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Bamidbar Rabbah 2:7 describes the symbol on Issachar's banner as the sun and the moon.

I have researched the topic of what it is permitted to draw, and it seems that drawing the sun, moon, stars, or planets is universally prohibited. The only exception is made in the Shulhan Aruh for pedagogical purposes.

How could Issachar fly such a banner? Was it a reference for Kiddush Levanah and Birkat Hachama, since they knew the times? (v.33)

Sources please!

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see the tur yoreh dea 141 for a larger discussion. Pedagogical purposes is not the only exception. For the rif admittedly it is the only exception but according to the rosh if it is of the public, rather than that of an individual, it is OK. Yissachar's banner was of the public.

There is also a distinction between weaving and non-weaving, with weaving what happened by the flags. But this exclusion of weaving is understood by rabbenu tam and Ramban to not apply to sun, moon, etc., based on a diyuk in the Gemara that asked that Rabban Gamliel was an individual, and they don't give the answer there in the Gemara that his images didn't jut out. Perhaps on behalf of the Rif who holds only the pedagogic exclusion and not the public vs. individual exclusion, we could say he doesn't make the diyuk of rabbenu tam and so would permit it by virtue of it being woven.

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I remember thinking that the Rif's brevity about the jutting out made it seem like he would be okay with flat images. It is a bit harder to say by the sun and moon though, as you've acknowledged –  Baby Seal Jan 26 at 18:23
    
Yeah. Though rabbenu tam and Ramban were after the Rif, and if I felt like it I think I could give a compelling argument against the diyuk. At the end of the day, I think the problem comes when Acharonim like Rav Yosef Karo decide to combine shitot of various Rishonim on the basis of principles of psak (e.g. Majority position, this rishon was silent on the subject, etc.) but likely any one rishon would have a ready answer for the Midrash about Issachar's banner. And conversely, the Midrash does not have to agree with each later rishon. –  josh waxman Jan 26 at 18:40
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Tzitz Eliezer 9:44:2 says he was asked regarding the flag of Yisaschar, however it is not a question as it was done Al Pi Hadibur - through the word of Hashem.

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Thanks, basically my answer without the run around. Nice and direct. +1 –  Baby Seal Jan 26 at 16:29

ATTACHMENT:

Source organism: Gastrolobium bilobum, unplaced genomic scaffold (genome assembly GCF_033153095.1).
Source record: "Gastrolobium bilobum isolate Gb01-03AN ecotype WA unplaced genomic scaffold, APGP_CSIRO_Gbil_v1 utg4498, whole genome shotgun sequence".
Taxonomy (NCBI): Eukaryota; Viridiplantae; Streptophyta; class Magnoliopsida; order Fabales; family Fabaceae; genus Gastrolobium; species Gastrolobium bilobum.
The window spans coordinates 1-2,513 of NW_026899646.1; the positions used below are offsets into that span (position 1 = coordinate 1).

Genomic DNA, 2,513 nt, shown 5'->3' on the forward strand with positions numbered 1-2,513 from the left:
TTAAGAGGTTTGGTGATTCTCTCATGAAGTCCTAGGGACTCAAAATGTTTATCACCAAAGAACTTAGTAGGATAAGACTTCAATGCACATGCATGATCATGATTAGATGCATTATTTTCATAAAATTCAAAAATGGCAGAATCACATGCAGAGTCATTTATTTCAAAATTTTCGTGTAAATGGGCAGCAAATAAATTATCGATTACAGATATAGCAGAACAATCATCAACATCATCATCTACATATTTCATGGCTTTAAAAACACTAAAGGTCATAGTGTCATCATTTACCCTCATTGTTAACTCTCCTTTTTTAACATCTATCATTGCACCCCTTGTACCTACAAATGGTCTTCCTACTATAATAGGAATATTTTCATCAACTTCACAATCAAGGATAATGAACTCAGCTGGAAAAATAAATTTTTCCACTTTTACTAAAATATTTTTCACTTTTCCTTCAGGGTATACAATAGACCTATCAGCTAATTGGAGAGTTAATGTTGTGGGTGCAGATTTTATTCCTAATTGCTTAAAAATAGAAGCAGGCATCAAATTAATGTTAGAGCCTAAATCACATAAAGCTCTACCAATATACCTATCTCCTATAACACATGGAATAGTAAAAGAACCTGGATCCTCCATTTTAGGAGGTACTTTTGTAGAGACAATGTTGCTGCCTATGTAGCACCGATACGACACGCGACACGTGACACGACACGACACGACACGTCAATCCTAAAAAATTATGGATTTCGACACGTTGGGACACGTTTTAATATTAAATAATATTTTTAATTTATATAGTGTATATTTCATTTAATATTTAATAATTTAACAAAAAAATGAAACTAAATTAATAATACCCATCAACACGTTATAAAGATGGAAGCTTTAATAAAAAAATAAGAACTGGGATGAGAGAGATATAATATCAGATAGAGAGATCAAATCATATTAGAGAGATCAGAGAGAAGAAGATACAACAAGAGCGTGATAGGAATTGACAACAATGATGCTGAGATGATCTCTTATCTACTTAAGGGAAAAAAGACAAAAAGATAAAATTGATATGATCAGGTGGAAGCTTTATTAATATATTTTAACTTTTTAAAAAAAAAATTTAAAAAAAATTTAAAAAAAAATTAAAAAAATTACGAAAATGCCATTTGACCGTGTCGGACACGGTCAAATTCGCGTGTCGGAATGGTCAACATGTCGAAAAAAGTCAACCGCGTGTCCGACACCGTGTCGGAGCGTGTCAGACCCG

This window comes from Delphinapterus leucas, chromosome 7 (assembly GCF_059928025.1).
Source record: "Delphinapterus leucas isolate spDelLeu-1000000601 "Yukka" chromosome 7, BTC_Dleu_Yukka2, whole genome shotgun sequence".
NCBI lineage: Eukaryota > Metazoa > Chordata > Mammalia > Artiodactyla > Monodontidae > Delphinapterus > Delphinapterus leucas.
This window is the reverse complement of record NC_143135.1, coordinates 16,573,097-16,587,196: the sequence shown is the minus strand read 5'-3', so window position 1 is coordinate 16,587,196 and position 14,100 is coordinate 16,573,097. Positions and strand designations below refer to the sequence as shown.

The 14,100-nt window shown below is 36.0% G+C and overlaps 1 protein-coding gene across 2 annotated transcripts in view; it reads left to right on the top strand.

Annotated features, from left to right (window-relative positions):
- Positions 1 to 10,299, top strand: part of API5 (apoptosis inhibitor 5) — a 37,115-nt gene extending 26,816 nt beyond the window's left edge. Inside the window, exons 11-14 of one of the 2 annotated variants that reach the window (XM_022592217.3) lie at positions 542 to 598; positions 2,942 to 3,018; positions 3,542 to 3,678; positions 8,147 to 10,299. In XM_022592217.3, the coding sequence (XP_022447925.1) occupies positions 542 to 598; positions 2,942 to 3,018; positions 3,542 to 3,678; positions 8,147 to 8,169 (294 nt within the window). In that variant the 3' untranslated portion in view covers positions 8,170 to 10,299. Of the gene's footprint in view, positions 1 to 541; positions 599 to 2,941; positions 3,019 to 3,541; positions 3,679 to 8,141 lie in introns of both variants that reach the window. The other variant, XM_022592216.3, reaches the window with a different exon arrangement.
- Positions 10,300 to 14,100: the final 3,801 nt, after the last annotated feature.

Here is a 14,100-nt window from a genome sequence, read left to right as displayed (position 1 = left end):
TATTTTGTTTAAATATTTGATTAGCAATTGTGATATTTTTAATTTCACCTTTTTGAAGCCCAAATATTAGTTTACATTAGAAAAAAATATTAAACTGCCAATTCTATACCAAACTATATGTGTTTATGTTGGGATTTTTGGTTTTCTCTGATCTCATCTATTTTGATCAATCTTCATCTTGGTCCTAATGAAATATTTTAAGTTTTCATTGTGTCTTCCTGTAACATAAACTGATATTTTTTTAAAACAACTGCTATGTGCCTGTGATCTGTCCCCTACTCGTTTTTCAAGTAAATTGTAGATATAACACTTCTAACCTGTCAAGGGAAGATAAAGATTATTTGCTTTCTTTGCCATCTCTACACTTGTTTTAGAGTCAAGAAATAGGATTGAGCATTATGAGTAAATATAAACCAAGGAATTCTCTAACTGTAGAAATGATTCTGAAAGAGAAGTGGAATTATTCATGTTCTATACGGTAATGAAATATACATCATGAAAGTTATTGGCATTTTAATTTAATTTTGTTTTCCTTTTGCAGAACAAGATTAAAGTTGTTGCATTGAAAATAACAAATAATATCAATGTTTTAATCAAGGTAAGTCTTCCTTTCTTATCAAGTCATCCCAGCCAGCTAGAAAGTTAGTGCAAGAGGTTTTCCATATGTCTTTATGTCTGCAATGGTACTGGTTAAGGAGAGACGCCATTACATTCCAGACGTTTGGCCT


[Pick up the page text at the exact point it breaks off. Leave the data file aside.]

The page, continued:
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Bamidbar Rabbah 2:3

Another matter, 'He brought me to the house of wine...' When Gd appeared on Sinai 22 ten thousands of angels descended with him, as it says (Psalms 68) 'The chariot of Gd is twice ten thousand, thousands of angels...' and all of them were made standards, as it says (Song 5) '...eminent (דגול‏) over ten thousands...' Once Israel saw them with standards they began to desire standards. They said 'if only we be made into standards like them... Gd said to them 'How you desire to make standards! By your lives that I will fulfill your request, as it says (Psalms 20) 'Gd will fulfill all of your requests...' Immediately Gd told them to Israel and said to Moses 'Go. Make them standards as they desire'.

2:6

... and not only that, he made them into standards for His name. Gd said to Moses 'Make them standard in My Name, insomuch as they are my children', as it says (Deuteronomy 14) 'You are children of Hashem your Gd...', 'and they are my legions', as it says (Exodus 7) 'And I shall bring forth My Legions, My nation the children of Israel, from the land of Egypt', and so it says 'The standard of the camp of Judah to the south of their legions', 'And since they are My legions I will make them in to standards for My name'.

So Gd commanded that the standards be made, and even told Israel what they were in 2:3, מיד הודיע הקב"ה אותם לישראל‏ Immediately G-d told them to Israel, seems like he's telling them their standards.

Rabbeinu Becahya says that their banners were based on the Heavenly Banners that they saw at Sinai, which appeared as flames of varying shapes and colors. He also describes the layout and organization of the Tribes as being based on the 'Upper Tribes' of the Shehina. The Camp of Judah, of which Issachar and Zebulun were a part, Represented the Camp of Gabriel on high, which consisted of Gabriel Azrael and Shemayel , and also the face of the lion on the Merkabah chariot. So we see that they weren't making up these signs on their own, and they had a profound significance.

So it seems that since the banners were made at Gd's behest, and they represented real parallels between the Upper and Lower Camps (not just the human imagination) they superseded the general rule. We know the cherubs were exceptional as well, as they evidently contradicted the general principles which prohibitted sculpting such things.

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